The following is provided for informational purposes only. It is not meant to be comprehensive or to be interpreted as legal advice. It also shall not be interpreted in such a manner as to form an attorney-client relationship. For such advice, consult an experienced Family Law attorney.
After a divorce case is filed either party is restrained from removing any child from the Commonwealth of Massachusetts. When a party seeks to remove a child from the Commonwealth on a permanent basis, the court will apply a "real advantage" test which is grounded upon the "realization that after a divorce a child's subsequent relationship with both parents can never be the same as before the divorce... and that the child's quality of life and style of life are provided by the custodial parent." Yannis v. Frondistou-Yannis, 395 Mass. 70,710 (1985) citing Cooper v. Cooper, 99 N.J. 42,53 (1984).
Removal cases can be among the most difficult cases for litigants and their children. The courts are very cognizant of the fact that allowing a parent to remove a child may severely impact the relationship between the child and the non-custodial parent. Also, after a parent has been permitted to remove a child and the child has resided out of the Commonwealth of Massachusetts for a period exceeding six months, the Commonwealth loses jurisdiction over custody and visitation matters pertaining to the child. It is for these reasons that the court is reluctant to permit such removals without strong justification.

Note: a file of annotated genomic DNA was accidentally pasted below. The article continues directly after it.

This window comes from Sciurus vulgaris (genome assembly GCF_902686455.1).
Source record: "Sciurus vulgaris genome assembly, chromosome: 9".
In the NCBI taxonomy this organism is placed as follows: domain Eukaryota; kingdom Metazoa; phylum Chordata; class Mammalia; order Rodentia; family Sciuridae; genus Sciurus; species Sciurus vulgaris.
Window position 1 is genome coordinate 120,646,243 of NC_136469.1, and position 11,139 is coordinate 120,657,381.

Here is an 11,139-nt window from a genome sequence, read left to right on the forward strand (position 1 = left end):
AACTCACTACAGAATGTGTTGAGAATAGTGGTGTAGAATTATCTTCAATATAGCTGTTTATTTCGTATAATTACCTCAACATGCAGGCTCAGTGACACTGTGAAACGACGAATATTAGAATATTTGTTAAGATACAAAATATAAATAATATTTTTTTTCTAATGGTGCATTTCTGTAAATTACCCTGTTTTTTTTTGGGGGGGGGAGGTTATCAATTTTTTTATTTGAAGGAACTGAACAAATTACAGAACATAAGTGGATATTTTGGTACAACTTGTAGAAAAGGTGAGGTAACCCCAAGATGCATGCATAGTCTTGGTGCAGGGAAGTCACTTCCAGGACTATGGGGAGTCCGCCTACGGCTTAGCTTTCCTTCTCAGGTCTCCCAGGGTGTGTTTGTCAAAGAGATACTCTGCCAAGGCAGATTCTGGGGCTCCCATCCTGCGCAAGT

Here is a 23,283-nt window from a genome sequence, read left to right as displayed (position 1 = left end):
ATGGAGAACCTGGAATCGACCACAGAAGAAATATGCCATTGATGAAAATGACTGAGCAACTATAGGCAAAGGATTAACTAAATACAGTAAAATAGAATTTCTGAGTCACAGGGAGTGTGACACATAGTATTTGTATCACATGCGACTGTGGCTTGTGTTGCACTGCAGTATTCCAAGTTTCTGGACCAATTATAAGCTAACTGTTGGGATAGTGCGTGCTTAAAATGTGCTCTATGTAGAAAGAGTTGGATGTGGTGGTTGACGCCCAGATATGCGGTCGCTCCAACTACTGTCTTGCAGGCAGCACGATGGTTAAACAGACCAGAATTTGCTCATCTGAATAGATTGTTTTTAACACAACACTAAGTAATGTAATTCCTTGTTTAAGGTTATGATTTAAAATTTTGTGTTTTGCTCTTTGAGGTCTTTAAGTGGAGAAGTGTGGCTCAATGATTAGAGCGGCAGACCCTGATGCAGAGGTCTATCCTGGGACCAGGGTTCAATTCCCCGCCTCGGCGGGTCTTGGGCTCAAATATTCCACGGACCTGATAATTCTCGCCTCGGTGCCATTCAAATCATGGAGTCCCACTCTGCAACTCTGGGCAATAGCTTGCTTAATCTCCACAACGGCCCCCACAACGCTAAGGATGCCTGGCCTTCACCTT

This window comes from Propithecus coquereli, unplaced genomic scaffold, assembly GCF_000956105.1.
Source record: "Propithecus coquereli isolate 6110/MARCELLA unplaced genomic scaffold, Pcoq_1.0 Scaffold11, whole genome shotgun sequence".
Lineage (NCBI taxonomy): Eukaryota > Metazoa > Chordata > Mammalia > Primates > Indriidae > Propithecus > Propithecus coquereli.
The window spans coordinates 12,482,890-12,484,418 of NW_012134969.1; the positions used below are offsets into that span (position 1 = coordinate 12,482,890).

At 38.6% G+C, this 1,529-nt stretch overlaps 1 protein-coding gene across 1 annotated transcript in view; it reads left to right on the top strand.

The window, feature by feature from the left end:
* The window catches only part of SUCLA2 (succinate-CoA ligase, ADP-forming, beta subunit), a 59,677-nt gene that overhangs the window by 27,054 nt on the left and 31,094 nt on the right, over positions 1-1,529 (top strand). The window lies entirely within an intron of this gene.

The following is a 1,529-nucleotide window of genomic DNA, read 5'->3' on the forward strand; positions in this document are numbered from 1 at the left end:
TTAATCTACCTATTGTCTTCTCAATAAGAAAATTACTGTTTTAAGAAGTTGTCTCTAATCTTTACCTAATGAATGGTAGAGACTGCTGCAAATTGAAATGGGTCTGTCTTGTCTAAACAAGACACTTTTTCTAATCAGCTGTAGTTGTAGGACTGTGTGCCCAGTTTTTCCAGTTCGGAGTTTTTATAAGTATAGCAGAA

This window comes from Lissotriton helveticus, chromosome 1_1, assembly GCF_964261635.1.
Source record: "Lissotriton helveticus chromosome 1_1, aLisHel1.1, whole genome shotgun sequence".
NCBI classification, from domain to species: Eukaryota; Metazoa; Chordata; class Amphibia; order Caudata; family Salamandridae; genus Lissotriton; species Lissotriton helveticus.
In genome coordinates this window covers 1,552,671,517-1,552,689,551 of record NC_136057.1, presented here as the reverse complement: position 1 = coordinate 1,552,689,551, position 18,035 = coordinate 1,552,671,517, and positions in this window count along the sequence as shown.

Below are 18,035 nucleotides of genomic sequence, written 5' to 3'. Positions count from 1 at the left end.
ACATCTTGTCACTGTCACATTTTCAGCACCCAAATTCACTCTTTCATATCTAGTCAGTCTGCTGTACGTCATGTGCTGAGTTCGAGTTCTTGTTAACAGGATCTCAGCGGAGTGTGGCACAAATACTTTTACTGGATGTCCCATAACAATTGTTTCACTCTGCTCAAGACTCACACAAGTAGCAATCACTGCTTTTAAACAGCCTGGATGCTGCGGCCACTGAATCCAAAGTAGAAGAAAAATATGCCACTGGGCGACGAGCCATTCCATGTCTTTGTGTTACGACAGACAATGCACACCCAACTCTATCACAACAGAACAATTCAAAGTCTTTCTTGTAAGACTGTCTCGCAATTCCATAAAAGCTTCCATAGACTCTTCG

Situations where the court may be generally inclined to permit such removals include the remarriage of the custodial parent and/or a very significant employment opportunity outside of Massachusetts. Also, there is probably more of a predisposition of the courts to allow removal to states that are geographically closer.
The extent of the involvement of the non-custodial parent in the life of the child will also very often play an important role in the decision of the court as to whether to allow the removal.
Lastly, in removal cases that do settle or are ordered by the court, child support payments by the non-custodial parent are often reduced on the theory that there will be increased out of state visitation expenses.